Inside the Middle East
June 4, 2012
Posted: 1809 GMT

This month, 'Inside the Middle East', celebrates its 100th episode with a special look at education, focusing on the ways Egypt, Lebanon, and the United Arab Emirates are developing their future generations.  Our first airing is Wednesday June 6 (click here for showtimes in your area).

Here's a look at what's coming up this month on 'Inside the Middle East':

Illiteracy in Egypt

In Egypt's bustling capital, Cairo, host Rima Maktabi speaks with several young Egyptians who explain the challenges of studying – or simply learning how to read – in a nation currently undergoing a rocky transition to democracy. A staggering one-third of all Egyptians are illiterate, according to government officials. As the presidential campaign heats up in Egypt's first free election in more than three decades, Maktabi meets with students, authors and vendors in Cairo's famous, open-air Ezbekiya book market to find out why reading has become a low priority.

Spiders in Space

He likes science, spaceships, and spiders. Now, Amr Mohamed, a 19-year-old Egyptian living in the coastal city of Alexandria, will get to combine all three of his passions. Mohamed was one of three global winners of the 2012 'Space Lab' competition, a YouTube-sponsored initiative to send high-school science experiments into space. His project – to see how microgravity will affect the zebra spider's ability to catch its prey – will be launched into space for testing by astronauts living onboard the Space Station later this year. Maktabi traveled to Alexandria to meet young Mohamed, to find out how his experiment can help other Egyptian children reach the stars.

Lebanon’s missing history book

The famous Lebanese-American poet and writer Khalil Gebran once said, "history doesn't repeat itself except in the minds of those who are ignorant of their history." In Lebanon, the collective memory of a whole society could be at risk. In schools throughout the nation, many Lebanese students still are not taught some aspects of their country's basic history. Maktabi heads to Beirut to find out why.

Naseer Shamma's 'House of Oud'

Finally, the program explores the music-makers market in old Cairo to see how craftsmen are shaping the wooden oud, a traditional Middle Eastern guitar and the instrument of choice for many musicians in the region. Some of the craftsmen are fearful that their art will eventually fade away as machines take over. But if anyone can save the culture of oud-playing, it's Naseer Shamma, a world-famous Iraqi musician. Shamma has established music schools from the UAE to Egypt to Algeria. Inside the Middle East meets with Shamma to find out why teaching music is so important.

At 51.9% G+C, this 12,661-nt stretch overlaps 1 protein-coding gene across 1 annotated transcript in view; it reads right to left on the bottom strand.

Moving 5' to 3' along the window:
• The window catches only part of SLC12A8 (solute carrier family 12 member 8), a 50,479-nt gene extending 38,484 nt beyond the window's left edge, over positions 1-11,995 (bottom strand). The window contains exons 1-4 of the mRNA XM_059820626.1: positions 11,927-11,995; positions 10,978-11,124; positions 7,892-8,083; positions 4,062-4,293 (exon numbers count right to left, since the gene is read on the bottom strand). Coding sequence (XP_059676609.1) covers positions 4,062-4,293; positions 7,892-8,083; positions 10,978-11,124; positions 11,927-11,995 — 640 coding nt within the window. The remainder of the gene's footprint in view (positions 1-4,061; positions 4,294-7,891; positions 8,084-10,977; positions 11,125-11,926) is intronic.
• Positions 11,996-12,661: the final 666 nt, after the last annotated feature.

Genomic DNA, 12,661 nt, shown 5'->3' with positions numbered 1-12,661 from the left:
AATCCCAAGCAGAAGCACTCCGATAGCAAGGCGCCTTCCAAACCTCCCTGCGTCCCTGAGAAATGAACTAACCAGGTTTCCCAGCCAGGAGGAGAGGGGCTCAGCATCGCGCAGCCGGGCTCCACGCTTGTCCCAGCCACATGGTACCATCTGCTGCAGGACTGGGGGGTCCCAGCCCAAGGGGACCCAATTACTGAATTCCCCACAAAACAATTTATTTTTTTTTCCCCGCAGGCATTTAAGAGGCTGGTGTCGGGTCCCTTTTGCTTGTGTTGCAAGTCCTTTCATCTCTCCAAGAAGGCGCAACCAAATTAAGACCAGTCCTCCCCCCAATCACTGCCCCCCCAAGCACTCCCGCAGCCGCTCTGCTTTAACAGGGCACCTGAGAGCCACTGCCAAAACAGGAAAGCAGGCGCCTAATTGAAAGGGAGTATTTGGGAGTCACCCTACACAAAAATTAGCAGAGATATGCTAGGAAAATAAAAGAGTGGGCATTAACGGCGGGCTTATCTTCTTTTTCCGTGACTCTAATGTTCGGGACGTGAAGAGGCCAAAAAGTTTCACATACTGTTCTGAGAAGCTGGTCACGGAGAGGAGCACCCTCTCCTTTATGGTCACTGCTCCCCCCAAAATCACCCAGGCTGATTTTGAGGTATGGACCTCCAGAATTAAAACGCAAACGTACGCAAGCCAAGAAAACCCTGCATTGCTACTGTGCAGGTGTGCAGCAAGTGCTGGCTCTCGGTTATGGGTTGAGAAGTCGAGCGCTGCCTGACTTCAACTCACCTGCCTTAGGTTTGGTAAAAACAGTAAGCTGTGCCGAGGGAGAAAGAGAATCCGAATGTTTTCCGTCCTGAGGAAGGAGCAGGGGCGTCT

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Filed under: Abu Dhabi •Egypt •Lebanon •UAE

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Mitito   July 18th, 2012 3:51 am ET

Maybe what's mentioned in the reoprt is correct. one thing is not correct which is the demonstration or revolution was not started and have not continued mainly because of that you can see so many Egyptian figures and very wealthy people, millionaires even are protesting in Tahrir sqr. It's revolution against corruption, injustice, humiliation of the Egyptian in our own beloved country, dictatorship.If it was for money, people would go home when the government granted raise to the Gov. employees as well as the army people asked for democracy, and justice.Power of technology and spiritual prayers of all Egyptian (Muslims and Christians and others) will be enough to achieve what we are all hoping for and getting closer to everyday )

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Welcome to the Inside the Middle East blog where CNN's journalists post news, views and video from across the region. This is also a place where you can start the discussion so please keep your comments coming. We highlight not only current news stories but also anecdotes and issues that don't always make the top of the headlines.

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Inside the Middle East airs the first week of every month on the following days and times:

Wednesday: 0930, 1630,
Saturday: 0430, 1830,
Sunday: 1130

(All times GMT)